Outbreak investigation of needle sharing-induced malaria, Ahvaz, Iran

Int J Infect Dis. 2010 Mar;14(3):e240-2. doi: 10.1016/j.ijid.2009.04.020. Epub 2009 Aug 3.

Abstract

Background: Humans acquire malaria from the bite of infected anopheline mosquitoes. Malaria is very rarely acquired by needle sharing among intravenous drug users (IVDUs). The aim of this report is to describe the role of injecting drug usage in malaria outbreaks occurring in malaria-free regions.

Materials and methods: This investigation was conducted to control a febrile illness occurring in IVDUs in a camp near Ahvaz, a city in the southwest of Iran, during the summer of 2000. All 98 men (mean age 25 years) in this camp took part in the study. A questionnaire was completed for data collection. Peripheral blood smears were examined for Plasmodium by Wright and Giemsa staining. Those who were positive for Plasmodium were treated with chloroquine 600 mg immediately on day 1, with a 300 mg follow-up dose 6h later; this was followed by 300 mg doses on days 2 and 3.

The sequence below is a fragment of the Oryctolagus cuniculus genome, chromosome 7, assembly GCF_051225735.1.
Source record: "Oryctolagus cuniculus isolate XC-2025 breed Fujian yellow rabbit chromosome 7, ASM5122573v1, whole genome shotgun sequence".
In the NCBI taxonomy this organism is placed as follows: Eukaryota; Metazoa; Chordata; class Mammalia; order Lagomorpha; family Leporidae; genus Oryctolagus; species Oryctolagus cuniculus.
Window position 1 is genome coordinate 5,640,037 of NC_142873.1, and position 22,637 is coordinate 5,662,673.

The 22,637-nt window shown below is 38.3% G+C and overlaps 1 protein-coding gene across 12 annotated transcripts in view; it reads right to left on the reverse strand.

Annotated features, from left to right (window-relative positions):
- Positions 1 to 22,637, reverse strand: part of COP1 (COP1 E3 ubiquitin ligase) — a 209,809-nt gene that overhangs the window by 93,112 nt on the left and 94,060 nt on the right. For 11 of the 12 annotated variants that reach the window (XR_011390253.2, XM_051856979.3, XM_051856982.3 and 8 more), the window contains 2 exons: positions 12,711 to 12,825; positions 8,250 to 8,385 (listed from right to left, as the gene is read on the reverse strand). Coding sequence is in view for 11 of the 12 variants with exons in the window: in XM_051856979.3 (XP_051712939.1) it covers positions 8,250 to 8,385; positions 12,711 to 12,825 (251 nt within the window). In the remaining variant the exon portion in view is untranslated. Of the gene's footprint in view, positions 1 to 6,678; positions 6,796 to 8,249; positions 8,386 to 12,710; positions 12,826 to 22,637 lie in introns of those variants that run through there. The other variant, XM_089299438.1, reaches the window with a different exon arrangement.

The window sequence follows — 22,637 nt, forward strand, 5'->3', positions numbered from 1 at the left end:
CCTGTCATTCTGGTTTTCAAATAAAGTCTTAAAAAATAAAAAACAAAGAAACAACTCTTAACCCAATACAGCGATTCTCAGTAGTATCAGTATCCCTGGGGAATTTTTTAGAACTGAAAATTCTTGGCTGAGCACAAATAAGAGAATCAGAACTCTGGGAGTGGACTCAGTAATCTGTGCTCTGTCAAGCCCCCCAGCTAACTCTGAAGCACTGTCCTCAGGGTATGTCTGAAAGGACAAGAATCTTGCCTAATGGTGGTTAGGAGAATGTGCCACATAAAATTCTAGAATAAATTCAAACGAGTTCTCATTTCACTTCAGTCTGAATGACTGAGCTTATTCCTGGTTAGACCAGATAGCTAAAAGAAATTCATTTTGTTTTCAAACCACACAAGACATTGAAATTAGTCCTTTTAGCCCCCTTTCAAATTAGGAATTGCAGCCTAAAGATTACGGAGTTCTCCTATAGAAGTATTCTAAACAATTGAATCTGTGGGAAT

Results: Twenty-seven patients (27.6%) were positive for Plasmodium falciparum, and all of them had shared needles and syringes in the days before their illness. One of the men had been transferred into the camp from Bandar Abbas two weeks previously . There were no anopheline mosquitoes in the camp environment and none within a 1-km radius. There had been no report of malaria transmission previously in this camp, nor among the population living within the 1-km radius. All of the cases (100%) were negative for P. falciparum at follow-up examination.

Conclusions: With regard to increasing injecting drug addiction and the presence of malaria in some parts of Iran, malaria should be included in the differential diagnosis of IVDU cases with fever.

MeSH terms

  • Adolescent
  • Adult
  • Blood / parasitology
  • Disease Outbreaks*
  • Humans
  • Iran / epidemiology
  • Malaria, Falciparum / epidemiology*
  • Malaria, Falciparum / transmission*
  • Male
  • Middle Aged
  • Needle Sharing / adverse effects*
  • Plasmodium falciparum / isolation & purification
  • Substance Abuse, Intravenous / complications*
  • Young Adult